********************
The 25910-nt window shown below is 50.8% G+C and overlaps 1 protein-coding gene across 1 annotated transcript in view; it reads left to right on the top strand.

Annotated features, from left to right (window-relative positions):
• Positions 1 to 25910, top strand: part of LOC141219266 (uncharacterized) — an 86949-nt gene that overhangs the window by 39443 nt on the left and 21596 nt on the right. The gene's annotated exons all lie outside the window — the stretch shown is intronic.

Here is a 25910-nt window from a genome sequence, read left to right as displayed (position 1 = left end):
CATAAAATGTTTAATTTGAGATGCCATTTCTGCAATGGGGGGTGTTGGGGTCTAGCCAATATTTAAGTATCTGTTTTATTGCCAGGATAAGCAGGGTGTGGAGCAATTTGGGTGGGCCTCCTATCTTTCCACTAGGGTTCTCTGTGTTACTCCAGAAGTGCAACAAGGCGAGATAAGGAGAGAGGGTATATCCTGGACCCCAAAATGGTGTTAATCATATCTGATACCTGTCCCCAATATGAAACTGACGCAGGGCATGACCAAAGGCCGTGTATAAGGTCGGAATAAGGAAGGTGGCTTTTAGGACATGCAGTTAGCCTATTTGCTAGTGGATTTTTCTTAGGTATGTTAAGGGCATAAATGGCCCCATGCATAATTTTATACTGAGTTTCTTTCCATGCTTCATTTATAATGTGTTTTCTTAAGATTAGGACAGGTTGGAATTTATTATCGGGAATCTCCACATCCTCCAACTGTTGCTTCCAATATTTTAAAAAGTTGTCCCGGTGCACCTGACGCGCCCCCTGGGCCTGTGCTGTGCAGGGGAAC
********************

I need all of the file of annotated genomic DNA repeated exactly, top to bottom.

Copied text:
The 25910-nt window shown below is 50.8% G+C and overlaps 1 protein-coding gene across 1 annotated transcript in view; it reads left to right on the top strand.

Annotated features, from left to right (window-relative positions):
• Positions 1 to 25910, top strand: part of LOC141219266 (uncharacterized) — an 86949-nt gene that overhangs the window by 39443 nt on the left and 21596 nt on the right. The gene's annotated exons all lie outside the window — the stretch shown is intronic.

Here is a 25910-nt window from a genome sequence, read left to right as displayed (position 1 = left end):
CATAAAATGTTTAATTTGAGATGCCATTTCTGCAATGGGGGGTGTTGGGGTCTAGCCAATATTTAAGTATCTGTTTTATTGCCAGGATAAGCAGGGTGTGGAGCAATTTGGGTGGGCCTCCTATCTTTCCACTAGGGTTCTCTGTGTTACTCCAGAAGTGCAACAAGGCGAGATAAGGAGAGAGGGTATATCCTGGACCCCAAAATGGTGTTAATCATATCTGATACCTGTCCCCAATATGAAACTGACGCAGGGCATGACCAAAGGCCGTGTATAAGGTCGGAATAAGGAAGGTGGCTTTTAGGACATGCAGTTAGCCTATTTGCTAGTGGATTTTTCTTAGGTATGTTAAGGGCATAAATGGCCCCATGCATAATTTTATACTGAGTTTCTTTCCATGCTTCATTTATAATGTGTTTTCTTAAGATTAGGACAGGTTGGAATTTATTATCGGGAATCTCCACATCCTCCAACTGTTGCTTCCAATATTTTAAAAAGTTGTCCCGGTGCACCTGACGCGCCCCCTGGGCCTGTGCTGTGCAGGGGAAC